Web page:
The U.S. Food and Drug Administration has given the go-ahead for a trial to use an assay from Hologic and Grifols to test the U.S. blood supply for the Zika virus. The IND study will use the Procleix Zika virus blood screening assay to test donated blood coming from potential endemic areas in the southern U.S.
Hologic ($HOLX) and Grifols ($GRFS) noted that testing could expand to other regions in the country, should the virus continue to spread. The American Red Cross plans to begin blood donor testing for Zika early this summer as part of the study.
"Today's announcement demonstrates our ability to quickly develop molecular diagnostics in response to new and emerging pathogens," Tom West, division president of diagnostic solutions at Hologic, said in a statement.
Procleix systems are part of Grifols' nucleic acid technology products and are used to screen more blood donations worldwide than any other NAT product, the announcement alleges. These include tests for HIV, hepatitis, West Nile virus and more.
The Procleix Panther system has a single integrated platform where all aspects of NAT testing are automated. There is no batch processing and it offers "walk-away" freedom. According to the announcement, the system has regulatory approvals in other countries around the world and is in development in the U.S.
In light of the current outbreak, the FDA is hustling to get Zika tests on the market. Scientists also asked for rapid development of Zika tests back in early February. Of course, those tests then need quick approval from the FDA to get them into the market.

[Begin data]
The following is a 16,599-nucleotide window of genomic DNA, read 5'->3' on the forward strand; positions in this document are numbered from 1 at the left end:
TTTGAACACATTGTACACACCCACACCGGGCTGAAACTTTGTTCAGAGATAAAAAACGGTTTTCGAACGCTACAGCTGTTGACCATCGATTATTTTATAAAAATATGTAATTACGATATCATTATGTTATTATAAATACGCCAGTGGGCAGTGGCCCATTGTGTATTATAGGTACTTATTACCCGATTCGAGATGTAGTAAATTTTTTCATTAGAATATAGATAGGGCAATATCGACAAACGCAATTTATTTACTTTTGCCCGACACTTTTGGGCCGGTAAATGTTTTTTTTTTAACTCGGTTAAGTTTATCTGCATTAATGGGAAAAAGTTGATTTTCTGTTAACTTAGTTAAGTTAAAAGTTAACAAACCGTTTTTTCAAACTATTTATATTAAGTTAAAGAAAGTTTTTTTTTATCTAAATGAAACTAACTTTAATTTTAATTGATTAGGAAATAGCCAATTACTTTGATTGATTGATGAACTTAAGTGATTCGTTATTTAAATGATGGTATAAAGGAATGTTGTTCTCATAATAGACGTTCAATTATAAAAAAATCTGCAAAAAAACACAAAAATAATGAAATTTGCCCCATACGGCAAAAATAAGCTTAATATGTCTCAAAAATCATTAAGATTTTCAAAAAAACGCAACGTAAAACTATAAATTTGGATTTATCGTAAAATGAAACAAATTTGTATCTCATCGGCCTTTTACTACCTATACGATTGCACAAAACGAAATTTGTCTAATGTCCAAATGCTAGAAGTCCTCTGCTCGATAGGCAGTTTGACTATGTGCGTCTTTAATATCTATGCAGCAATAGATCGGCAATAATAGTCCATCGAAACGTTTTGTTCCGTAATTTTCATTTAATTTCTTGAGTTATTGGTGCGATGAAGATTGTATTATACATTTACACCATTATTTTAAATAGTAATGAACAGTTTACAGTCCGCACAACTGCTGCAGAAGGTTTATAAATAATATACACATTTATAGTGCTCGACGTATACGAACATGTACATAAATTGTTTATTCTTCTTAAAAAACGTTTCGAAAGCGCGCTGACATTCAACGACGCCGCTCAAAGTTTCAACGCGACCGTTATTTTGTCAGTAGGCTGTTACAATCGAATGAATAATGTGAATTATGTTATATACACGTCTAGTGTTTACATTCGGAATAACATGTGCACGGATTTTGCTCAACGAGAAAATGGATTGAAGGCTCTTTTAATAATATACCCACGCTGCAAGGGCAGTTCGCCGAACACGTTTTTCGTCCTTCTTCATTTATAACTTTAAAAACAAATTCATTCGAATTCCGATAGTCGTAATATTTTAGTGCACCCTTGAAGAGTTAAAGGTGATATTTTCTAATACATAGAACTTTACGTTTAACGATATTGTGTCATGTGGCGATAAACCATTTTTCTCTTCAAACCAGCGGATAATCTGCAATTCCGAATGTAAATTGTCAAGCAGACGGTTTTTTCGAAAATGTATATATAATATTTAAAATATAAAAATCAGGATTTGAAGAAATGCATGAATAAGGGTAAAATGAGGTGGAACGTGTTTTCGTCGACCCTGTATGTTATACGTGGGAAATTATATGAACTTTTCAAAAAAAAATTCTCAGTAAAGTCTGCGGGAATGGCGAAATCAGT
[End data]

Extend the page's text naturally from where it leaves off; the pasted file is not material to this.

The FDA has been issuing Emergency Use Authorizations for Zika tests in some situations. Such an authorization was issued for the Trioplex Real-time RT-PCR Assay in March. Quest Diagnostics ($DGX) became the first commercial lab to receive Emergency Use Authorization in April.
That doesn't mean the FDA is looking to let people slide without proper authorization. MD Biosciences received a finger wag from the FDA after the company marketed its Zika test without proper approval.
According to the U.S. Centers for Disease Control and Prevention, mosquito-borne transmission of Zika has been found in the Commonwealth of Puerto Rico, the U.S. Virgin Islands and American Samoa, all U.S. territories. However, mosquito-borne cases of the virus have not been seen within U.S. states, though travel-related cases have occurred.
- here is the announcement